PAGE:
The internet is littered with package deals and all inclusive holidays, but if you're anything like me, you'll probably decide that the best and most cost effective way to book a trip away is by doing the leg work yourself. By booking flights and accommodation separately, not only do you give yourself more choice, but quite often you can find much better deals than letting a travel agent do it for you.
By booking your own flights, you can choose whether you travel the fastest way or the cheapest way. You can choose your route and your airline and you give yourself the chance to find the best possible deal for you. The same goes with accommodation. You can decide what your budget is, you can decide what type or class of accommodation you stay in and you can choose the amenities that are important to you. For example, you may wish to stay in an apartment that has a pool, or a hotel that has a restaurant, or you may be travelling super budget, in which case you will not be catered for by travel agents.
Here are my top ten tips for finding the perfect accommodation for you and how to avoid extra charges!
1) Consider Budget Accommodation
This is a given for anybody who wants to travel on a tight budget and I am probably preaching to the converted here as I am about to tell you what every traveller will tell you. Check your options for cheap accommodation. Travelling does not have to be expensive, in fact, sometimes your accommodation doesn't have to cost you a penny.
House sitting is a good choice if you don't want to spend any money. It takes a bit of leg work getting yourself set up, and probably an upfront cost to join a website agency, but once you start getting accepted to look after people's homes and your positive reviews start coming in, the world really is your oyster!
Couchsurfing is yet another way of travelling for next to nothing. You won't be charged to sleep on someone's couch, but a gesture of good will can go a long way. Arrive with a small gift or cook dinner one evening and you will be rewarded. One of the best things about surfing people's couches (other than the fact it's free) is that you get to experience local life and spend time with people who know the area you are visiting like the back of their hand!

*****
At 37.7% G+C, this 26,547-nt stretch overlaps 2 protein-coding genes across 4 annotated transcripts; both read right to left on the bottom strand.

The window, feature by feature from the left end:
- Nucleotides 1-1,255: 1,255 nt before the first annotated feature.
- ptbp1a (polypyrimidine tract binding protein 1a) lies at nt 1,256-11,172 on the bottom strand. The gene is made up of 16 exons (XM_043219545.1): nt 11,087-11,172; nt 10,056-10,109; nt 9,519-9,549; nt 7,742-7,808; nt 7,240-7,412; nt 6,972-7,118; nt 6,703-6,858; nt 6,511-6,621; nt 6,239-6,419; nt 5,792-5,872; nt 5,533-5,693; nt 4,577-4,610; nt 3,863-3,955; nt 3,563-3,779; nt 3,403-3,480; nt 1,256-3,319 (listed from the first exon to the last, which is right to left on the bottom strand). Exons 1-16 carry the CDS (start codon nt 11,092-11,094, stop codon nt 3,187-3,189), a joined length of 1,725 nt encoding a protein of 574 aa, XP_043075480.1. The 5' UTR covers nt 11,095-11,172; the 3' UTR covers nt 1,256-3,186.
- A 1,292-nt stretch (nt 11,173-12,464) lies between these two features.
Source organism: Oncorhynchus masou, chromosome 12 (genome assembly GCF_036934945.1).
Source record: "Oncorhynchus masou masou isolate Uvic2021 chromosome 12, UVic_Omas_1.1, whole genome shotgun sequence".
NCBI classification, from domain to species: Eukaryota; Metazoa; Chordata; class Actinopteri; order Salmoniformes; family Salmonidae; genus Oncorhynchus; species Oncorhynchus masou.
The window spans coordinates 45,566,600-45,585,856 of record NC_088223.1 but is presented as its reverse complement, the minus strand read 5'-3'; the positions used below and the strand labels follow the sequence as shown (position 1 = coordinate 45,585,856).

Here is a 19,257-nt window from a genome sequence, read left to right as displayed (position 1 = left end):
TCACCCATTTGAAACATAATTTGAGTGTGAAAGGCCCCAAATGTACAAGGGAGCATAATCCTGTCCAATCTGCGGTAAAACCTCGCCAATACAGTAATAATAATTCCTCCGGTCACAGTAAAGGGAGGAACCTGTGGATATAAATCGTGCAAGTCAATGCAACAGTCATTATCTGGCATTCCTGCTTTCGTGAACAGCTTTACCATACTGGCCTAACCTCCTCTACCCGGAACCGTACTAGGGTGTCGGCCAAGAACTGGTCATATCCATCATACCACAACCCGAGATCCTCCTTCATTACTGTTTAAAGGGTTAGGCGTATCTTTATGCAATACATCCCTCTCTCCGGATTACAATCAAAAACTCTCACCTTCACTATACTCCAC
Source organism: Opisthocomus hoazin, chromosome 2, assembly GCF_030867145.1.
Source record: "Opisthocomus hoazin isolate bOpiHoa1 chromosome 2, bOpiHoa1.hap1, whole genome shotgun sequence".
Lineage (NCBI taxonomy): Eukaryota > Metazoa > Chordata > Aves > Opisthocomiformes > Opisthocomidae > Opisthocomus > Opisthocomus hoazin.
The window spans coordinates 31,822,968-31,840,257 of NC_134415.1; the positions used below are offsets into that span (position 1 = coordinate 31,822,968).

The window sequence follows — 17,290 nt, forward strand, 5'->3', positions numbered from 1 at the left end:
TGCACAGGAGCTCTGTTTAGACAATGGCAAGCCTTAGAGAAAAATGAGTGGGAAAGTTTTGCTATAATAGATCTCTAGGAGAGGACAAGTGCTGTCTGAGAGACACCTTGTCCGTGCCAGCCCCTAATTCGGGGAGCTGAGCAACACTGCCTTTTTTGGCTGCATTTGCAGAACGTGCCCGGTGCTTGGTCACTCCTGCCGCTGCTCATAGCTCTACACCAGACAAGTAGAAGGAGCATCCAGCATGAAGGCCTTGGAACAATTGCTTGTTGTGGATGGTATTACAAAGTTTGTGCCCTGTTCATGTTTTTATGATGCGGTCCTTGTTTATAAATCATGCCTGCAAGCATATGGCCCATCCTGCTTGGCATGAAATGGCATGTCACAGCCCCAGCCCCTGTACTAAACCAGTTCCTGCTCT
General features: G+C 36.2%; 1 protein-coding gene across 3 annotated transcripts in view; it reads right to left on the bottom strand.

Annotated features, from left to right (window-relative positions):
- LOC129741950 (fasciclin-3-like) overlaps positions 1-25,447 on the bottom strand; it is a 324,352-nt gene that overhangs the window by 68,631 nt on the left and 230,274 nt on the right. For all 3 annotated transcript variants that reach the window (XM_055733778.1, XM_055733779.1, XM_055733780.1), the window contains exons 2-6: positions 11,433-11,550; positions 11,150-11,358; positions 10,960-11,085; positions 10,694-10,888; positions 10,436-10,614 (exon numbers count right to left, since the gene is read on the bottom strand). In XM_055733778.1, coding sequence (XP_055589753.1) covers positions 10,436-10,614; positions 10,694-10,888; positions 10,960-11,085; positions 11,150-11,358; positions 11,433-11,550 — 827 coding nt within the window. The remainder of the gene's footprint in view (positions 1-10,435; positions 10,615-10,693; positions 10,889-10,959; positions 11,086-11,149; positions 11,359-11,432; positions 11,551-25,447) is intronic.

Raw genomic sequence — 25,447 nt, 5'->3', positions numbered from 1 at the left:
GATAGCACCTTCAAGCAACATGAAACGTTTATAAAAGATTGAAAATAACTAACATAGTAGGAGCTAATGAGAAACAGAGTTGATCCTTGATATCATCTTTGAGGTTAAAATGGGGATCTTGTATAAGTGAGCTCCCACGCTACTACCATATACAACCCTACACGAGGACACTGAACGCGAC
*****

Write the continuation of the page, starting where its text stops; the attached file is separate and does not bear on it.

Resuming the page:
Camping might cost you a few pounds per night but it is also a cheap way of travelling. You can carry your tent and your ground sheet around with you, in some cases you can pitch up anywhere, or for a small charge you can stay at a bona fide camp site where you can get a decent shower and some electricity.
Homestay programmes are also very popular, particularly in SE Asia. For a nominal fee, you will get to experience living with a local family, sleeping how the sleep, washing how they wash, you will eat local food with them and play with their kids. In the most case, homestays will be in very traditional areas, in very traditional homes and can give you a true experience of how people live. Homestays will take you out of your comfort zone in the best possible way.
You must have been living in a small hole somewhere if you haven't heard of Airbnb yet! An alternative to hotels and agency apartments, Airbnb lets you rent people's various types of accommodations for a fee that is usually cheaper than a hotel. Airbnb accommodations often place you in some of the best parts of a city or area, with great transport connections and you get a flavour of local life. The choices are endless, you can rent a bed, a room in a house, or you can opt for a private space. The most fun thing about Airbnb is that you can choose to stay in some pretty darn cool places. It might be an RV, it could be a treehouse, a cabin on the side of a mountain, a bamboo hut, a boat or even a castle!
2) Opt for Mid-Range Accommodation
Well, considering how cheap (or free) my budget recommendations are, I have decided to put hostels in the mid-range bracket. Yes, in some places, you can get a bed in a large dorm room at a hostel for just a few pounds a night, and I agree, that would be budget. However, over the years, hostels in many parts of the world have become just as expensive as budget hotels. Europe, the USA and Australia are prime examples of this, especially if you're looking for a bed that is a little more private than in a room with 13 other people.